About 2 years ago I started using AWS ElasticBeanstalk more. Not coincidentally, this is when AWS added Docker container support for Elastic Beanstalk.

First, Elastic Beanstalk is AWS's PaaS offering that provides an easy-to-use service for deploying and scaling web applications. This is sort of AWS's version of heroku, at least it is in the same space. Once code is uploaded to Elastic Beanstalk, it automatically handles capacity provisioning, load balancing, auto-scaling, and health monitoring for the application. At the same time, developers retain control over the underlying AWS resources that support their applications.

With all PaaS offerings like Elastic Beanstalk there is usually an official supported list of languages. Elastic Beanstalk official supports: Go, Java SE, Java with Tomcat, .NET on Windows Server with IIS, Node.js, PHP, Python, Ruby.

With Docker support though, Elastic Beanstalk provides a way for developers to use whatever programming language and application server they desire for their service. Developers are empowered to configure the Docker container and install extra packages and libraries that are needed without having to customize the server itself. Elastic Beanstalk handles deploying the Docker container for them.

As with most AWS services, Elastic Beanstalk is great and simply require some tooling on top of the service to speed up the flow. This post covers the jack tool that be use to quickly create and manage Elastic Beanstalk environments.

Jack and the Elastic Beanstalk

I'll go over some short example of the jack tool's capabilities. More details can be found on the README.

Creating Environments

First, it is very easy to create new EB environment with jack. Normally with EB, you need to first create the "EB Application" first and then you can created the "EB Environment". Jack automatically creates the application for you as part of the environment creation. Here is an example to show how it works.

$ git clone https://github.com/tongueroo/sinatra
$ cd sinatra
$ jack create hi-web-stag-1
Running: eb init -r us-east-1 -p "64bit Amazon Linux 2016.03 v2.1.0 running Docker 1.9.1" "hi"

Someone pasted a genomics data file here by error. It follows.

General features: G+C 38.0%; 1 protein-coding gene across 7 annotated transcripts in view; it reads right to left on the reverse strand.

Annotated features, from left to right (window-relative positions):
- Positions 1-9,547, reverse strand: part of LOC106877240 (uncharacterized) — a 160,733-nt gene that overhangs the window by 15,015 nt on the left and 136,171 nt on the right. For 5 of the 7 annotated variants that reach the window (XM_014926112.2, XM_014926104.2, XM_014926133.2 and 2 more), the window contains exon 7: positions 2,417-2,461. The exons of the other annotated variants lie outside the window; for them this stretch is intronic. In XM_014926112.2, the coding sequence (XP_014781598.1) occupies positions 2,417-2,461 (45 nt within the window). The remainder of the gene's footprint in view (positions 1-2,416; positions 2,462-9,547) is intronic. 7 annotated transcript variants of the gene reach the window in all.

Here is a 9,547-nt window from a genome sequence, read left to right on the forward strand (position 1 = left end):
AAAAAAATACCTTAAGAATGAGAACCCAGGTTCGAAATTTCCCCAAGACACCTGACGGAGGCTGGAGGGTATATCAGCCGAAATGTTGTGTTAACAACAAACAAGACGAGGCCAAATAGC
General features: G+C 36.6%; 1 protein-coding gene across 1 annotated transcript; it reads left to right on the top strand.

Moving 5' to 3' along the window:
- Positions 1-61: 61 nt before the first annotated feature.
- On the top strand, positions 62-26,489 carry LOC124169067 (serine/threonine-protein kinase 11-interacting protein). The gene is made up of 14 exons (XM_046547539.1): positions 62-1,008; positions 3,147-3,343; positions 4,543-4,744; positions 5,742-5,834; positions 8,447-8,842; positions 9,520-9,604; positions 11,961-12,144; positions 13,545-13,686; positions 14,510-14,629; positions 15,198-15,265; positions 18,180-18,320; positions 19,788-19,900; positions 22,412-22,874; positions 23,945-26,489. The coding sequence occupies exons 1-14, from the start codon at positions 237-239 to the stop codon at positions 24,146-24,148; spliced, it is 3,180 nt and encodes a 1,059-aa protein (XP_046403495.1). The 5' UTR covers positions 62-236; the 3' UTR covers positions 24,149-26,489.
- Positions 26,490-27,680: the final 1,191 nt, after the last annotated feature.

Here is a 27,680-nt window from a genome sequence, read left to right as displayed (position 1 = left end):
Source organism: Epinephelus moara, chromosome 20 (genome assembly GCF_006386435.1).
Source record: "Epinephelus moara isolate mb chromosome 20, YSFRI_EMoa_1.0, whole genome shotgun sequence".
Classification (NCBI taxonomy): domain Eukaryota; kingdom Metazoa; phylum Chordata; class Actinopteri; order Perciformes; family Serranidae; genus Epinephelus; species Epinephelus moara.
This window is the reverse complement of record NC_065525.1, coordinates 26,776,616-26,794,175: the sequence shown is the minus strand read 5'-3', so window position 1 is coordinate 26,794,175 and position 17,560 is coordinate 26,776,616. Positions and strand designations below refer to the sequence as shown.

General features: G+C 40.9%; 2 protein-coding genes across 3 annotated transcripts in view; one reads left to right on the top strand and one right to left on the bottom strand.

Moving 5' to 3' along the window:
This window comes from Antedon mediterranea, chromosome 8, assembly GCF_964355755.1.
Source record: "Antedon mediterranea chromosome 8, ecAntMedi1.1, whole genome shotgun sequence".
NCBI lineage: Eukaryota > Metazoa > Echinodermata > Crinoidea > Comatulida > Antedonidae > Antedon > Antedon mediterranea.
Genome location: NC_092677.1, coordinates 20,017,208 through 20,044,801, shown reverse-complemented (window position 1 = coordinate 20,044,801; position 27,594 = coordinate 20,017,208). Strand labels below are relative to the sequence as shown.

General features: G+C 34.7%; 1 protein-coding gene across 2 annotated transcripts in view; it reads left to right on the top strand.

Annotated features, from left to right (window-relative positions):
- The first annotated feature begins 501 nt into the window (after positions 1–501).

Running: eb create --sample --nohang --keyname "default" --platform "64bit Amazon Linux 2016.03 v2.1.0 running Docker 1.9.1" --cname hi-web-stag-1 hi-web-stag-1
Environment details for: hi-web-stag-1
  Application name: hi
  Region: us-east-1
  Deployed Version: Sample Application
  Environment ID: e-3kqcygpdmb
  Platform: 64bit Amazon Linux 2016.03 v2.1.0 running Docker 1.9.1
  Tier: WebServer-Standard
  CNAME: hi-web-stag-1.us-east-1.elasticbeanstalk.com
  Updated: 2016-11-30 04:04:56.608000+00:00
Alert: An update to the EB CLI is available. Run "pip install --upgrade awsebcli" to get the latest version.
$ eb deploy # to deploy fresh code now

The hi application is automatically created and the the hi-web-stag-1 environment is created. The default EB sample app is initially uploaded to the environment so you can test the environment to make sure everything works. You can grab the dns endpoint from the EB Console and test that it works.

EB DNS endpoint

Here is the curl command to test if the app is returning a 200 response:

$ curl -svo /dev/null hi-web-stag-1.us-east-1.elasticbeanstalk.com 2>&1 | grep '< HTTP'
< HTTP/1.1 200 OK

Create Multiple EB Environments

Creating 1 environment and having the application being created is not that big of a deal though. What is cool is that jack can download an existing environment configuration and you can use that to recreate more environments quickly. EB has a clone feature that does this also, but if you have slightly different configurations between the environments you can quickly edit the downloaded config and create a new environment from it with a text editor. I've found this flow can be faster.